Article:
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Pope Francis: Friend Or Foe?

By | [email protected] | March 28, 2013 8:37pm

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 Welcome to Versus, a bi-weekly section featuring two opposing opinions on the same matter. Since we know for a fact that you only read those articles that you know beforehand you are going to agree with, we have decided to spare you the trouble of sorting through massive amounts of information to find someone who shares your ideology, therefore validating your opinion and letting you sleep at night. Consider it an adult version of Choose Your Own Adventure. One in which no matter what you do, you always die in the end. Enjoy.  

 
Pope Francis: Friend or Foe?
By Mariana Belisario-Blaksley

Clearly, Cristina Fernández de Kirchner finds father Bergoglio’s new ensemble way sexier than the cardinals’ capelo. While he held his previous position she used to dislike him, you see, but once she saw him oh-so-pretty-in-white, a u-turn came along.

She told her minions to fuck off, quit tweeting ill stuff about the brand-new pope, turn that Pakapaka crap off on channel 7, avoid any comment linking him with the dictatorship, call the dossier stunt off and lastly refer to him as el papa peronista, you idiots. Then, Cristina packed her hatbox and rushed to the Vatican, after a prudent stopover in Morocco to leave Tango 01 safe (Ha! In your face vulture funds!)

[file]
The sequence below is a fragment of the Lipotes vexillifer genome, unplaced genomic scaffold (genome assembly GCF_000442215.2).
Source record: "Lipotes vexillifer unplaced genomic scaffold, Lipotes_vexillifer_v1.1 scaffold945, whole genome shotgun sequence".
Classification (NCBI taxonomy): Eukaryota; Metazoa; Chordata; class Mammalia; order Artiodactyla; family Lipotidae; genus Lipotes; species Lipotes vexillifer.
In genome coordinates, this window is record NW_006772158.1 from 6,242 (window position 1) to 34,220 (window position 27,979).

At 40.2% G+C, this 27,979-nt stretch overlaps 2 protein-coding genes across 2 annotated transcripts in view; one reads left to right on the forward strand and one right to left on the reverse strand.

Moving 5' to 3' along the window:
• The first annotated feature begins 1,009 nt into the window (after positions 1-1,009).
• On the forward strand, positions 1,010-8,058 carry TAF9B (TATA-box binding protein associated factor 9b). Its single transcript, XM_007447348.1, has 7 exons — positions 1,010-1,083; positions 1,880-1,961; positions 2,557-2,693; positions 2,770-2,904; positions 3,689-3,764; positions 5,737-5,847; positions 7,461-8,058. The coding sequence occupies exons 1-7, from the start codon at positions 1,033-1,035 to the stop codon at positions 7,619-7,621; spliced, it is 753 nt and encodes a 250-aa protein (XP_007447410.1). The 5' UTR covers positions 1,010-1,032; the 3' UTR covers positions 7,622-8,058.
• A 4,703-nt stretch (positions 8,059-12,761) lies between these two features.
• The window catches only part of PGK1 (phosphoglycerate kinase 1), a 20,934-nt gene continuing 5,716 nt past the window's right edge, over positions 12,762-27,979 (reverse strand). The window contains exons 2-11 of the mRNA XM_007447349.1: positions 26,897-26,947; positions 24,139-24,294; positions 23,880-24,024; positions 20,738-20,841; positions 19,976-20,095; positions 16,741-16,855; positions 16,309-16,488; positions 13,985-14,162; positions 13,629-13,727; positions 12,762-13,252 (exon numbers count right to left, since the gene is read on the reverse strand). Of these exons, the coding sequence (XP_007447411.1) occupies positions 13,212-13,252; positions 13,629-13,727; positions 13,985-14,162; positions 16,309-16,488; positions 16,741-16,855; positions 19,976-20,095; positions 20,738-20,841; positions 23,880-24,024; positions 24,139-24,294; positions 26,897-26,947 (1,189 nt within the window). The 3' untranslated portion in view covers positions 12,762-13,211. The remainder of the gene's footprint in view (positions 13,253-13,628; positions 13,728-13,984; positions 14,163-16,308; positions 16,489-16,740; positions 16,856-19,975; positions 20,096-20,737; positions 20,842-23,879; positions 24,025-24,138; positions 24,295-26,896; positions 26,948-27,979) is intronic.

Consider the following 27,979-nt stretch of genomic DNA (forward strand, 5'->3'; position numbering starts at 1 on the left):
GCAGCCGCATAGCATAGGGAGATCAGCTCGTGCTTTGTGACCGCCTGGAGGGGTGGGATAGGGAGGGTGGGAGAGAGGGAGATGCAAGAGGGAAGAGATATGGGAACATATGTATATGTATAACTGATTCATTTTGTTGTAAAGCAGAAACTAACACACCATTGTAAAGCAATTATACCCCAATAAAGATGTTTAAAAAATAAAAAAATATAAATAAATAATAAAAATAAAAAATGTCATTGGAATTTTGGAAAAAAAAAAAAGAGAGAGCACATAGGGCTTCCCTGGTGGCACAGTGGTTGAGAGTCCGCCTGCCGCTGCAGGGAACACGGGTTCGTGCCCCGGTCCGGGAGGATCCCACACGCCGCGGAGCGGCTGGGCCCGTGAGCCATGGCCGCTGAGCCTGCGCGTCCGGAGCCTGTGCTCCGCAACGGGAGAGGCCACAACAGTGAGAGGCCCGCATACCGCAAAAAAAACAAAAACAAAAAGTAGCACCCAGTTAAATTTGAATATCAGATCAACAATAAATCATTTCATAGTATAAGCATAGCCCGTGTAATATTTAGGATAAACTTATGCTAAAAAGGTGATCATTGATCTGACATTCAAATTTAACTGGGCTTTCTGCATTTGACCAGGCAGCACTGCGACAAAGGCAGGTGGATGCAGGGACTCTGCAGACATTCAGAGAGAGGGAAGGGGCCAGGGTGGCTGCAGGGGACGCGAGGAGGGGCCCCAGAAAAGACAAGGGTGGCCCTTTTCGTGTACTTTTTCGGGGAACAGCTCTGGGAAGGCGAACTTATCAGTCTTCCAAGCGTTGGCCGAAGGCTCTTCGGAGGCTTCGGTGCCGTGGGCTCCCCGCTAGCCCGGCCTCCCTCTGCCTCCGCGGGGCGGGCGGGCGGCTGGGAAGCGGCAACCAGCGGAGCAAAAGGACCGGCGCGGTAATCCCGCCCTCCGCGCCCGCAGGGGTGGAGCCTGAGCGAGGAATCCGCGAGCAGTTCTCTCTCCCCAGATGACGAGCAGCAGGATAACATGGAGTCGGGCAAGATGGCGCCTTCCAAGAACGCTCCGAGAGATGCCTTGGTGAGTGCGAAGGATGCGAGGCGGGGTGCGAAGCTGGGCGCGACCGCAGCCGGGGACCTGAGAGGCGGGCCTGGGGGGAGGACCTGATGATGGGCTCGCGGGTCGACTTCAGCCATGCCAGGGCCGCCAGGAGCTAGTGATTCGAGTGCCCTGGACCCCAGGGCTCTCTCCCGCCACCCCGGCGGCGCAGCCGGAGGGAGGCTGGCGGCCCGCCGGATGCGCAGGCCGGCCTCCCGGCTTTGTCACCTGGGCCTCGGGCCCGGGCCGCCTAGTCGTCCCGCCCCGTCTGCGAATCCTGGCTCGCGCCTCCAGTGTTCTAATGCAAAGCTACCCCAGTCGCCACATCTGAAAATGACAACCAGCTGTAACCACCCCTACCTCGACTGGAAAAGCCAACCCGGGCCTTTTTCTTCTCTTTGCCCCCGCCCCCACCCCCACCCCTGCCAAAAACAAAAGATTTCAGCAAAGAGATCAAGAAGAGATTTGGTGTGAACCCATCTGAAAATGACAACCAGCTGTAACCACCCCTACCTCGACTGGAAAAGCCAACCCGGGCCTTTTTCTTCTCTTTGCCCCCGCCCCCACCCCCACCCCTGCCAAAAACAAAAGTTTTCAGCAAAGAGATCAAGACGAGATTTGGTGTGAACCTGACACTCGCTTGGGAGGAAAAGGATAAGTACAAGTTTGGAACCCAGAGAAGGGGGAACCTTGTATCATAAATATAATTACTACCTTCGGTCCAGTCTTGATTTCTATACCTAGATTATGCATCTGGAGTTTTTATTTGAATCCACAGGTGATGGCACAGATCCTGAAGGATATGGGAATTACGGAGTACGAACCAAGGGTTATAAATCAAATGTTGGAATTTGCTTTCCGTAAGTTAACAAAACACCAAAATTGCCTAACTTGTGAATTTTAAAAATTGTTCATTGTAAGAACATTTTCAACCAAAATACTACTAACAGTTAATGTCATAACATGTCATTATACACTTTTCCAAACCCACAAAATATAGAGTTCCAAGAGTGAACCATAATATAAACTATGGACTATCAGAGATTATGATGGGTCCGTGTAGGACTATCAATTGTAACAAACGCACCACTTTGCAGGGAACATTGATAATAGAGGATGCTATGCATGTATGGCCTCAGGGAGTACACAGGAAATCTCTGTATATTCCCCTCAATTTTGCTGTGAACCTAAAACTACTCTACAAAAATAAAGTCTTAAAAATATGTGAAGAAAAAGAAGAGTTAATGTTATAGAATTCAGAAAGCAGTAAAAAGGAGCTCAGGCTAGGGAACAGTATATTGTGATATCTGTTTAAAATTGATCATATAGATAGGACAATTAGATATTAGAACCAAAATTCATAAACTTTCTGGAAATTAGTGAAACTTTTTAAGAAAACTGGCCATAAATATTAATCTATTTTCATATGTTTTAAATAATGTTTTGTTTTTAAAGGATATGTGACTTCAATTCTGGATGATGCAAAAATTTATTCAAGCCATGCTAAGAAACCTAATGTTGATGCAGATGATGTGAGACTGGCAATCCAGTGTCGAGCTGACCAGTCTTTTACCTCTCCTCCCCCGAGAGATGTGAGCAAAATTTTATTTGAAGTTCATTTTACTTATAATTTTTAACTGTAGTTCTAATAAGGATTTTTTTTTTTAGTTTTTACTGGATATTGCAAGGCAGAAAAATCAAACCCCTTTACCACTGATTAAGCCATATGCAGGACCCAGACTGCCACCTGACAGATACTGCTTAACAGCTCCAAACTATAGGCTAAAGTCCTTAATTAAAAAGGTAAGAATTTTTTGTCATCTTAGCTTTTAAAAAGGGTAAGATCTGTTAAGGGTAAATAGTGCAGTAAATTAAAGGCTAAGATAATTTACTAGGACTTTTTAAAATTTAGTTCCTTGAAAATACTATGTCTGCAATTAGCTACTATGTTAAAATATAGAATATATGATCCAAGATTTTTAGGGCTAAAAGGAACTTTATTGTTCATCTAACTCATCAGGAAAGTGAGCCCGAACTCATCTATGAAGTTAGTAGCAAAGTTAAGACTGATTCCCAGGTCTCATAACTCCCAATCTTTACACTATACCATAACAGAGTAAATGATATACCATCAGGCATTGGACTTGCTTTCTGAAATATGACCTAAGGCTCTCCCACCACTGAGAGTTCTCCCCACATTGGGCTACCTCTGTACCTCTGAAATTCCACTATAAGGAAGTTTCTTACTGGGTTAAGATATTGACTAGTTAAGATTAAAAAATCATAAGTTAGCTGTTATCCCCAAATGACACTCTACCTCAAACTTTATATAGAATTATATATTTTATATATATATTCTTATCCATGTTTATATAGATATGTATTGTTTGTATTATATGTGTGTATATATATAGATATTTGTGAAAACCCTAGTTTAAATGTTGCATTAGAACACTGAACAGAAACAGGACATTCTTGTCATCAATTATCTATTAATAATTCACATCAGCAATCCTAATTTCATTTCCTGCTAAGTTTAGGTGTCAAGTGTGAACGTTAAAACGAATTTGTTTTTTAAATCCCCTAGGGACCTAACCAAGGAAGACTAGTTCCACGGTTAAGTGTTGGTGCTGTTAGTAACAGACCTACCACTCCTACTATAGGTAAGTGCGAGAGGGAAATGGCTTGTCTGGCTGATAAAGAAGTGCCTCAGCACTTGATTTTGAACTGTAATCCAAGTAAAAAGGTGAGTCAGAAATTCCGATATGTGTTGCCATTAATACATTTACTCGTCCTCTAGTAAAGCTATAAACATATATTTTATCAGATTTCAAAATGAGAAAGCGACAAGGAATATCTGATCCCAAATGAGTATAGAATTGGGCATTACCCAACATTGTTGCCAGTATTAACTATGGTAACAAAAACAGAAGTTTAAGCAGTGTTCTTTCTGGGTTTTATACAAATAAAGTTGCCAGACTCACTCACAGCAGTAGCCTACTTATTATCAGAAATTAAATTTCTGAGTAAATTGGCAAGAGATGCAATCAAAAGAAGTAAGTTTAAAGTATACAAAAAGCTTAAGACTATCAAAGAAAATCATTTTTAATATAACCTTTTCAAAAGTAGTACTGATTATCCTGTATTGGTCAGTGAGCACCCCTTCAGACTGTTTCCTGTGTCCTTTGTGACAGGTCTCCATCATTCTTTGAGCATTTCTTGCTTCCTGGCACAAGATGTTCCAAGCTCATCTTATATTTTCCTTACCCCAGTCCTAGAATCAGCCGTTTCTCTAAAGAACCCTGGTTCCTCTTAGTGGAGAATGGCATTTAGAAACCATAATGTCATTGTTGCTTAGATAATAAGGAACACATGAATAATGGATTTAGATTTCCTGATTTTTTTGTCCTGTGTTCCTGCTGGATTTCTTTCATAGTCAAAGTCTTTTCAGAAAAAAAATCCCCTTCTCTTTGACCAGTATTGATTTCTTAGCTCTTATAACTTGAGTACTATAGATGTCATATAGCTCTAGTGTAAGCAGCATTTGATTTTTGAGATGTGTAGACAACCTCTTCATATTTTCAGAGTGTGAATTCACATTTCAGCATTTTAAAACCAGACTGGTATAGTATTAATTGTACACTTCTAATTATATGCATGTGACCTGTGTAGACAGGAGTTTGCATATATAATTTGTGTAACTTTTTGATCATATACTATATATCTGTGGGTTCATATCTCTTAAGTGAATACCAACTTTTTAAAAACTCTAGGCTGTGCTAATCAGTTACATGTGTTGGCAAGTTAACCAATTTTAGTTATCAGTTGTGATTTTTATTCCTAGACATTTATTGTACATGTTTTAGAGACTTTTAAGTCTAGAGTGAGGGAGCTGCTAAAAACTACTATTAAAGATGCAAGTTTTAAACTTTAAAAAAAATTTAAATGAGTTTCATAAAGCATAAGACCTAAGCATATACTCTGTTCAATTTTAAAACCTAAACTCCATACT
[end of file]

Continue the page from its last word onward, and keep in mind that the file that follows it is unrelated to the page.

The president brought the big guns with her all the way from Olivos: fresh botox, heavier than ever make-up, an original, unexpected gift for the pope and a modest, virtuous and naive countenance. When she met Francis played hard to get at first by bringing the Malvinas up (Catholics and Argentines in general don’t appreciate a floozy, they enjoy the thrill of the chase! Nothing outdoes an histérica!)

After a thorough tutorial revealing the fascinating mysteries of mate’s ritual to a countryman, we all expected them to drink some, as an Argentine version of the pipe of peace, but that moronic intern forgot to pack the yerba and while hot water might be easily obtained in the Vatican, they don’t sell mate’s key ingredient at every corner. In case you were wondering I am pretty sure the intern who blundered got sacked, unless he/she was appointed by La Cámpora.

Since the fake clumsiness, coquettish looks and shy demeanor didn’t seem to work, (leaders of the Catholic Church these days don’t openly chat middle-aged merry widows up while media’s attention world-wide is focusing on them), Cris felt it was time to take things to the next level. So she went ahead and squeezed his arm. Then she violently blushed and muttered “I don’t know if I am allowed to touch you”.Pope Francis’ reply was a kiss on her cheek (he is tano and porteño after all) which led to more blushing, panting and her flirtatious remark about never been kissed by a pope before. A different loss of virginity right there. At last, he gave her a rose. Yes, it was a white rose, not a red one, but that’s quite a start you ought to give her that! He got her flowers or at least one flower! Her girl friends, if she had any, would tell her: “he’s totally into you!”